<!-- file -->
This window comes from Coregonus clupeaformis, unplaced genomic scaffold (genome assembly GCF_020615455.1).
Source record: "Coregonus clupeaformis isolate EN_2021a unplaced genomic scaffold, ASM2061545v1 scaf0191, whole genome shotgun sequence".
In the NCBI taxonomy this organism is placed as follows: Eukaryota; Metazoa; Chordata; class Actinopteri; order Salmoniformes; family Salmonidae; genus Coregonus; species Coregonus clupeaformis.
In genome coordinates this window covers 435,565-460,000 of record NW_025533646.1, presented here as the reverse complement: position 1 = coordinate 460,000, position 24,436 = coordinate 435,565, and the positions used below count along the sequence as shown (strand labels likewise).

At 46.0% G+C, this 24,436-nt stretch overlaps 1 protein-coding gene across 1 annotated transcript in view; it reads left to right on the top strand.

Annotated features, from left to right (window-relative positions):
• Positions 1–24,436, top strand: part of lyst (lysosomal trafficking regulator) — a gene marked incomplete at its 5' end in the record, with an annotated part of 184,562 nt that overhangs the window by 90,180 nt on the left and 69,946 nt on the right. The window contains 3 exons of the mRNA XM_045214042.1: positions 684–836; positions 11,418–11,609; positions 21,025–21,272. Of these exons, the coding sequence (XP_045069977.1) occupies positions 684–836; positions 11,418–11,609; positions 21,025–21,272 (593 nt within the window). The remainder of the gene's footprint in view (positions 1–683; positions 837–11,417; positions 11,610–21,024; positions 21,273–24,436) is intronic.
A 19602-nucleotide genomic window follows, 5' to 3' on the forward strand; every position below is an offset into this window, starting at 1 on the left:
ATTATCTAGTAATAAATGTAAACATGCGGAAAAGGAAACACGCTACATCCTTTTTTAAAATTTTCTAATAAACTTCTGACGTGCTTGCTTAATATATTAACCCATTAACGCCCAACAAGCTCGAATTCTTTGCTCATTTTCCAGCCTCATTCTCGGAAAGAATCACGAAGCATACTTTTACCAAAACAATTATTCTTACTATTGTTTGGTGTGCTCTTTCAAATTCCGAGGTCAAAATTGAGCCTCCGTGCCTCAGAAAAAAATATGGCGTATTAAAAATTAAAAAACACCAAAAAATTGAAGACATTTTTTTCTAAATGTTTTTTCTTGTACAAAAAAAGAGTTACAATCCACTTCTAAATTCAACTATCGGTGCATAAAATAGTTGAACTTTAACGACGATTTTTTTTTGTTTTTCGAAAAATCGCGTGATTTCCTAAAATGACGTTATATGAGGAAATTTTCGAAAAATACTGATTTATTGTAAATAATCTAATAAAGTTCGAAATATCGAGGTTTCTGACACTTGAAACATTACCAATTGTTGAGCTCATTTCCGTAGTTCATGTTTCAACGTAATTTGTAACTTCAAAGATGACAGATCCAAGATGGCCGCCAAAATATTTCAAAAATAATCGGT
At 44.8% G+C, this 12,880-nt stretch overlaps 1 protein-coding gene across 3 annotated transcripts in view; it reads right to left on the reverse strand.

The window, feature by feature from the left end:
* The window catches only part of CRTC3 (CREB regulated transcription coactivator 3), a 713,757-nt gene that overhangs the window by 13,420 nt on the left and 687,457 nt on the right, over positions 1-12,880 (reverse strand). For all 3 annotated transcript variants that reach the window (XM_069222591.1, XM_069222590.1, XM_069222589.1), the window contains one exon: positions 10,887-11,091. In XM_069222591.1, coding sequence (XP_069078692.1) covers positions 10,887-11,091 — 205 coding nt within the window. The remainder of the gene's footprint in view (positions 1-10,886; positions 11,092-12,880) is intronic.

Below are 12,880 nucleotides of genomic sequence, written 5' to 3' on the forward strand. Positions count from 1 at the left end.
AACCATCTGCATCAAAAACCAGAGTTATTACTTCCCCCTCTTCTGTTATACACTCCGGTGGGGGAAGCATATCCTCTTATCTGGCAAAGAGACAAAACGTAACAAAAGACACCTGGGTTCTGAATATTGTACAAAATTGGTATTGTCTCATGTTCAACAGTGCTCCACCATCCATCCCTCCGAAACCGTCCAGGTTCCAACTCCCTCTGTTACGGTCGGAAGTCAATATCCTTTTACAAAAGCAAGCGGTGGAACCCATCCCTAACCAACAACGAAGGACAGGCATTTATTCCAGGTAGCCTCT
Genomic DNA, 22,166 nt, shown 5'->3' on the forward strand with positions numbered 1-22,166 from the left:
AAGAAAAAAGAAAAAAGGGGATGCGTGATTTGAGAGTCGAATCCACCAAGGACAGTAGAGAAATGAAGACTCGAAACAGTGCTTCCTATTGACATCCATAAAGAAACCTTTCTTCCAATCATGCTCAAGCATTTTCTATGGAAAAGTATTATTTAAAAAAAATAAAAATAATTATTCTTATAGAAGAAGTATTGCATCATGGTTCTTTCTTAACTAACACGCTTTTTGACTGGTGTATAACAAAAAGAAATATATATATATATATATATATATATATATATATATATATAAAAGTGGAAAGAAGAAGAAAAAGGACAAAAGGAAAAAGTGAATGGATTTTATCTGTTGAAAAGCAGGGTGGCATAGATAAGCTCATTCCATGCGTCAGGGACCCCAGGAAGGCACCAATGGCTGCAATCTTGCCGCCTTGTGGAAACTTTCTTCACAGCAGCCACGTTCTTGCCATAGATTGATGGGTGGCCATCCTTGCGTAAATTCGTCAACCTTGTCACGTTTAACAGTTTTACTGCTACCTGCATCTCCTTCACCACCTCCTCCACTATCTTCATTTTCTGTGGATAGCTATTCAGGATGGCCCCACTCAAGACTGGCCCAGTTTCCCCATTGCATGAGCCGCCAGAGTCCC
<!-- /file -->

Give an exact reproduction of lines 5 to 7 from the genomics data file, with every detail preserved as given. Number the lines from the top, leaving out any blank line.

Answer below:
At 46.0% G+C, this 24,436-nt stretch overlaps 1 protein-coding gene across 1 annotated transcript in view; it reads left to right on the top strand.

Annotated features, from left to right (window-relative positions):
• Positions 1–24,436, top strand: part of lyst (lysosomal trafficking regulator) — a gene marked incomplete at its 5' end in the record, with an annotated part of 184,562 nt that overhangs the window by 90,180 nt on the left and 69,946 nt on the right. The window contains 3 exons of the mRNA XM_045214042.1: positions 684–836; positions 11,418–11,609; positions 21,025–21,272. Of these exons, the coding sequence (XP_045069977.1) occupies positions 684–836; positions 11,418–11,609; positions 21,025–21,272 (593 nt within the window). The remainder of the gene's footprint in view (positions 1–683; positions 837–11,417; positions 11,610–21,024; positions 21,273–24,436) is intronic.